is a great fear about taxes” [in France, said Ian Cheshire, the group chief executive of Kingfisher, a British do-it-yourself retail conglomerate]. Last year,
Kingfisher paid €216 million in payroll tax on about 11,500 French
workers. “That’s almost twice the amount we paid in Britain for the same
number of employees,” he said.
Thus writes Liz Alderman
in a front page article in the International New York Times.
President François Hollande of France has begun a major charm offensive
to convince the world that France is open for business in a bid to lure
back investments, which have slumped since he took office.
with pledges not to be overly taxing, he gathered nearly 40 chiefs of
some of the world’s biggest multinational companies and investment funds
on Monday under the gilded eaves of the Élysée Palace and told them
that their money was not only welcome — it was sorely needed.
Hollande reiterated his pledge from last month to reduce by 30 billion
euros, or $41 billion, the social charges that companies pay on their
employees. But he went further on Monday, announcing plans to stabilize
corporate tax rules, simplify customs procedures for imports and exports
and introduce a tax break for foreign start-ups.
know that France is seen as a more complicated country than others,”
Mr. Hollande told the leaders of General Electric, Volvo, Nestlé, Mars
and others, as well as representatives of BlackRock and the sovereign
investment funds of China, Qatar and Kuwait. The message, he added, is
that “we aren’t afraid of opening ourselves up to the world.”
it remains to be seen whether he can deliver those needed investments
while burnishing an image tarnished by everything from high taxes to a
labor dispute earlier this year in which employees at a Goodyear tire
factory temporarily held their bosses captive
He has spooked investors by hewing to a populist agenda, including a
proposal, now watered down, to impose a 75 percent marginal tax on the
wealthy, and threats to nationalize companies to protect jobs.
his new business-friendly promises, he still faces the hurdle of
getting policy changes enacted into law over opposition from his fellow
Socialists and other left-leaning politicians, who have successfully
cowed him into retreat in the past. He must also persuade investors and
multinational companies that France really is determined to change,
after years of employers judging France to be an expensive and
inflexible place to do business.
“has everything it needs to succeed,” said Ernst Lemberger, an Austrian
industrial investor who participated in the Monday meeting. “But still
it’s been behind neighboring countries in taking the necessary economic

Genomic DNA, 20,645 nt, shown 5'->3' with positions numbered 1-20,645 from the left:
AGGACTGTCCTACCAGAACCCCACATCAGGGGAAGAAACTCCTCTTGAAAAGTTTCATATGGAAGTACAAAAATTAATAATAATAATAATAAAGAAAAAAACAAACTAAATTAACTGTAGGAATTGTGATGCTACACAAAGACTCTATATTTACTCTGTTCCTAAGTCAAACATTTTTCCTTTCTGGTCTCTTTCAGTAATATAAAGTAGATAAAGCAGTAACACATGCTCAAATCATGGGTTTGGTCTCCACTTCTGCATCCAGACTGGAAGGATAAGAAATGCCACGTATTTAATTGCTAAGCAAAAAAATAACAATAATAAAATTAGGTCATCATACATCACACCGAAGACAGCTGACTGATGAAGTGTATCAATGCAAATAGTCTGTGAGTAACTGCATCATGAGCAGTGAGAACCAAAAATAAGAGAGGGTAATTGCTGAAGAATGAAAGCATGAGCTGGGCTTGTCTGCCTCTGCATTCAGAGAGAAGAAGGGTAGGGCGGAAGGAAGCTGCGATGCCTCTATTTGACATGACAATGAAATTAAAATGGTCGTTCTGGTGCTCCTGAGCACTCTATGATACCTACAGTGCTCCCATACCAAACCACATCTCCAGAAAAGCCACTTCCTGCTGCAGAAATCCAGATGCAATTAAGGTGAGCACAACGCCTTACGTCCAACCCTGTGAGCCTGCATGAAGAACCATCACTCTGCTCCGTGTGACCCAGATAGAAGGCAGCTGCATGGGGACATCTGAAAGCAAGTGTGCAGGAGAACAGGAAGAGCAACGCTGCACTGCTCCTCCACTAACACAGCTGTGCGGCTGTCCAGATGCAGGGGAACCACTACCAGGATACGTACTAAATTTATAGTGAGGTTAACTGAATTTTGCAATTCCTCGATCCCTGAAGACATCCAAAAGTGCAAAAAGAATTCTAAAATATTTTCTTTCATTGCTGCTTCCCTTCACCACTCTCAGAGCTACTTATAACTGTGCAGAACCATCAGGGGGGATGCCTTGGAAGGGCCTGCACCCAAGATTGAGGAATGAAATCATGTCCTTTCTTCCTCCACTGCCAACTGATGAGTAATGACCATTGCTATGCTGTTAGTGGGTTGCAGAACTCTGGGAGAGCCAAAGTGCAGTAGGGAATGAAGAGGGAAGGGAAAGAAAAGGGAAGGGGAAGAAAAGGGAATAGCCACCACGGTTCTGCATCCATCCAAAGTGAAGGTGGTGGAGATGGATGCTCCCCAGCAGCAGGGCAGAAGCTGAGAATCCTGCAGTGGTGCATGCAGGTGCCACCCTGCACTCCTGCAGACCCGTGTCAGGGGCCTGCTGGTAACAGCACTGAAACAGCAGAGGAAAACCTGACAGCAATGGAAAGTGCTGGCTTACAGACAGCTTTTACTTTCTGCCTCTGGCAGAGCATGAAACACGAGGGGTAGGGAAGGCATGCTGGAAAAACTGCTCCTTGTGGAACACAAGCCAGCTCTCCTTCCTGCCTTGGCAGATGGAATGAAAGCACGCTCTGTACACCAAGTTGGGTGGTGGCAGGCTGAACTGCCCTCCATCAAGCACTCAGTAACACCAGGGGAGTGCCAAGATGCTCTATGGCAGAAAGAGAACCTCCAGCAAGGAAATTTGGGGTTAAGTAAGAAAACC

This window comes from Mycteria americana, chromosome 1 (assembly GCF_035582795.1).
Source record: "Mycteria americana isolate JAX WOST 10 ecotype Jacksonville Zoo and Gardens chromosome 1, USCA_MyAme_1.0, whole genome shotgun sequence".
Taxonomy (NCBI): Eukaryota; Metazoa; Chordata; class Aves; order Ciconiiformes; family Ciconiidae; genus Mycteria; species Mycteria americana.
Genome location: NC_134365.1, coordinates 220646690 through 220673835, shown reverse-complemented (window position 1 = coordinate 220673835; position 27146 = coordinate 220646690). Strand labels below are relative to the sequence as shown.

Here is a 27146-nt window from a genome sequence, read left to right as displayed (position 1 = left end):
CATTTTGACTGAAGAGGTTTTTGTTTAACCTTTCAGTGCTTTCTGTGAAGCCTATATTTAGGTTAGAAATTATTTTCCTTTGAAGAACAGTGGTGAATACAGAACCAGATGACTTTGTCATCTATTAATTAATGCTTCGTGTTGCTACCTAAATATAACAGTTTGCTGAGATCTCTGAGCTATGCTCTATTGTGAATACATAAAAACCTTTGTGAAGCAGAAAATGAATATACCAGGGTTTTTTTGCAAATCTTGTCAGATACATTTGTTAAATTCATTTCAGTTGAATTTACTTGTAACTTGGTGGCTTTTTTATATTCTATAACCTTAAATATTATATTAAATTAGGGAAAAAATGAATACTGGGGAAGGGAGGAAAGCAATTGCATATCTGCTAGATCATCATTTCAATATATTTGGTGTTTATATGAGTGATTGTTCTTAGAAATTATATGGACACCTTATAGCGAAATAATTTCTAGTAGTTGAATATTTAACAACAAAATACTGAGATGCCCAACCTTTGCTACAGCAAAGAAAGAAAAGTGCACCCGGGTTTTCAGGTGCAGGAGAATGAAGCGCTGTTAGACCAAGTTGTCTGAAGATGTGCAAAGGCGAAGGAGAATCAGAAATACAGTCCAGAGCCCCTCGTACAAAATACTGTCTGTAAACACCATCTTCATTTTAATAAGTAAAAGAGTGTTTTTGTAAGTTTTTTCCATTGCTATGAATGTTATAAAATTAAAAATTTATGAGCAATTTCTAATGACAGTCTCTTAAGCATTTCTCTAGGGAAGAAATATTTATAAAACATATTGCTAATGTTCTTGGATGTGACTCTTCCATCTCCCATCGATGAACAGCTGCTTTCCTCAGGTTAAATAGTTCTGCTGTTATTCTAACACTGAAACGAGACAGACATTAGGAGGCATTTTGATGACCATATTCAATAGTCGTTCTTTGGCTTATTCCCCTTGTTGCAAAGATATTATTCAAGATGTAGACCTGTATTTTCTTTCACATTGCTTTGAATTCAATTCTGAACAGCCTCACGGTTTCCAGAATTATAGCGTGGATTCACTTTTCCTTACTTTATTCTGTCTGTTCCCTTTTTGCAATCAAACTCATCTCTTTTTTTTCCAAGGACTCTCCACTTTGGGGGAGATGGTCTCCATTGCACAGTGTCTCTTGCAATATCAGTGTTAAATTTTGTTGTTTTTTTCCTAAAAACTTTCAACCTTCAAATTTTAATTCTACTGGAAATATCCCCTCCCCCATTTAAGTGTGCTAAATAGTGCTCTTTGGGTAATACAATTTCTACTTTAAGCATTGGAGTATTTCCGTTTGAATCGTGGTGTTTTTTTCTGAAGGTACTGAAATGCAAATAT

… after two years of rising unemployment and a languishing economy that
has twice flirted with recession, the French president last month did a
striking about-face with business, shifting his agenda and announcing a
so-called responsibility pact
to cut government spending and deliver a €30 billion reduction in the social taxes that support family benefits like day care.
even as he talked to business leaders, the French Parliament began
considering a law that would steeply fine companies trying to close
operations the government deems economically viable.
… In December, the heads of 50 French affiliates of foreign companies wrote an open letter
to Mr. Hollande warning that it had become increasingly difficult to
persuade their parent companies to invest more in the country.
is a threat hanging over France’s ability to attract foreign
investment,” wrote officials from Microsoft, American Express, Xerox,
Siemens, Unilever and others, which jointly employ about 150,000 workers
in France. They cited the “penalizing” complexity and instability of
the legislative and regulatory environment; a lack of flexibility in
labor laws; high employer costs; and an overall “cultural mistrust” of
the market economy.
week earlier, it was Mr. Hollande who offered a gesture of
reconciliation to French entrepreneurs, thousands of whom have left
France for Silicon Valley, London, Hong Kong and other dynamic
spending time in Washington, Mr. Hollande visited Silicon Valley. While
there, he gave an American-style bear hug to the entrepreneur Carlos
Diaz, who founded a group called “les Pigeons,” or the suckers, in 2012
to protest what they called Mr. Hollande’s “business-crushing” tax
policies, including now-shelved proposals to double the capital gains
tax for people selling their companies.
High taxes have generally been the sorest point for businesses. Ian Cheshire, the group chief executive of Kingfisher, a British
do-it-yourself retail conglomerate, said on Monday that he would be
ready to open 50 stores in France within five years, creating thousands
of jobs, if he could be assured the tax regime would remain stable.